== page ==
Prove by induction:

$$\sum_{i=0}^n 3^i =\frac {1}{2} (3^{n+1}-1)$$

Now, i know how to do the first step and i understand it but then i have a problem with the second step which is showing that its true for n+1.

My question is:

Is this notation corect:

$$\sum_{i=0}^{n+1} 3^i =\frac {1}{2} (3^{n+2}-1)$$ Which of these is corect and why? $$\sum_{i=0}^{n+1} 3^i =\sum_{i=0}^{n} 3^i+n+1$$ or $$\sum_{i=0}^{n+1} 3^i =\sum_{i=0}^{n} 3^{n+1}$$


Neither of those is correct, but the first one is closer. What you want to say is $$\sum_{i=0}^{n+1}3^{i}=\sum_{i=0}^{n}3^{i}+3^{n+1}$$ since $3^{n+1}$ is the extra term missing from the sum on the right hand side. To complete the proof, the induction hypothesis implies that the right hand side is $$\frac{1}{2}(3^{n+1}-1)+3^{n+1}=\frac{3}{2}\cdot3^{n+1}-\frac{1}{2}=\frac{1}{2}\cdot 3^{n+2}-\frac{1}{2}=\frac{1}{2}(3^{n+2}-1)$$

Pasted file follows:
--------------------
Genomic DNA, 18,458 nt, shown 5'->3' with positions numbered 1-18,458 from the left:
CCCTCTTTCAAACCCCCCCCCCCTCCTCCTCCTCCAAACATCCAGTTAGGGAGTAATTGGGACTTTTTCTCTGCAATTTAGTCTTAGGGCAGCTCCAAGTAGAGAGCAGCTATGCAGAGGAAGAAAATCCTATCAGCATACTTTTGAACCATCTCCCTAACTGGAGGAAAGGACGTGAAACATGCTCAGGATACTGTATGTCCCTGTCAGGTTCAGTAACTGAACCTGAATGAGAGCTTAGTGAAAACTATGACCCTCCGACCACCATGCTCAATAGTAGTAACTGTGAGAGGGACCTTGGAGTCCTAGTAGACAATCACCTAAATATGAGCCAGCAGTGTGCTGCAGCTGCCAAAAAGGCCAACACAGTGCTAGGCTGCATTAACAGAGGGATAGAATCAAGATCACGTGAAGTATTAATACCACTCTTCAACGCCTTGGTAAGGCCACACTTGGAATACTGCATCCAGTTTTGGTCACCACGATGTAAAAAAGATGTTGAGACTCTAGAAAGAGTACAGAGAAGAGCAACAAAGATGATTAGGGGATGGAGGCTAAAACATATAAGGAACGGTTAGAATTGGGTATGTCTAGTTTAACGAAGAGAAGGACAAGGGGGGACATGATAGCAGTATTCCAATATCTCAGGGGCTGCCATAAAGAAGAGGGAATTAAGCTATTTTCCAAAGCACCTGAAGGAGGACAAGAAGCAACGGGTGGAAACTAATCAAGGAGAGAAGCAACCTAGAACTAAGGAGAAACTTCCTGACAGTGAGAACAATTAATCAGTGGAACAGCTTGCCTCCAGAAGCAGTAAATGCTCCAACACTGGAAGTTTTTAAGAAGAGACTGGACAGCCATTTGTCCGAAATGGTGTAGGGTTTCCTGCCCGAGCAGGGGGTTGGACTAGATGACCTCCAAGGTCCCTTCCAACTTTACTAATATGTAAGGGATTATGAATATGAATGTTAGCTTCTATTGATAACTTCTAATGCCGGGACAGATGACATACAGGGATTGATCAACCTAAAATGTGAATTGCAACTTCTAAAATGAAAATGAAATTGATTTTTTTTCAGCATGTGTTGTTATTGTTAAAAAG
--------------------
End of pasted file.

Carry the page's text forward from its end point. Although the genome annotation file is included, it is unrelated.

Notation looks good.

Your base case is:

$$\sum_{i=0}^0{3^i}=3^0=1$$ $$\frac12(3^1-1)=\frac12(2)=1$$ so true for $n=0$

Inductive Step:

Assume the statement true for $n=k$, that is:

$$\sum_{i=0}^k{3^i}=\frac12(3^{k+1}-1)$$ Then show for $n=k+1$. We use that:

$$\sum_{i=0}^{k+1}{3^i}=\sum_{i=0}^{k}{3^i}+3^{k+1}$$ This is the correct expansion of that sum as opposed to what you suggested. We achieve this by finding the $(k+1)$th term of the sum and adding it to the summation to $k$ terms.

So you need to show that:



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